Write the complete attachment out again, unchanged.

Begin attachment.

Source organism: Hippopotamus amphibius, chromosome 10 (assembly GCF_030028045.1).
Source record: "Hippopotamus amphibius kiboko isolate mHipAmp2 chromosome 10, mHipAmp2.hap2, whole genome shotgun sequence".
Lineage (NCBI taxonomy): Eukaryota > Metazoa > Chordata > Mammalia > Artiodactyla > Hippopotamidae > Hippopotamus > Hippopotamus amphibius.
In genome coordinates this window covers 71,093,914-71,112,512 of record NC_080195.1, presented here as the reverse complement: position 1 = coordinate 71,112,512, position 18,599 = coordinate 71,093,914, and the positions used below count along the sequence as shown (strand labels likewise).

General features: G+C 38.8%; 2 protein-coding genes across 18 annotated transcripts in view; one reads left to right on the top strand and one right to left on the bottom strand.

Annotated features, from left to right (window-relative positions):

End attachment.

Source organism: Hippopotamus amphibius, chromosome 10 (assembly GCF_030028045.1).
Source record: "Hippopotamus amphibius kiboko isolate mHipAmp2 chromosome 10, mHipAmp2.hap2, whole genome shotgun sequence".
Lineage (NCBI taxonomy): Eukaryota > Metazoa > Chordata > Mammalia > Artiodactyla > Hippopotamidae > Hippopotamus > Hippopotamus amphibius.
In genome coordinates this window covers 71,093,914-71,112,512 of record NC_080195.1, presented here as the reverse complement: position 1 = coordinate 71,112,512, position 18,599 = coordinate 71,093,914, and the positions used below count along the sequence as shown (strand labels likewise).

General features: G+C 38.8%; 2 protein-coding genes across 18 annotated transcripts in view; one reads left to right on the top strand and one right to left on the bottom strand.

Annotated features, from left to right (window-relative positions):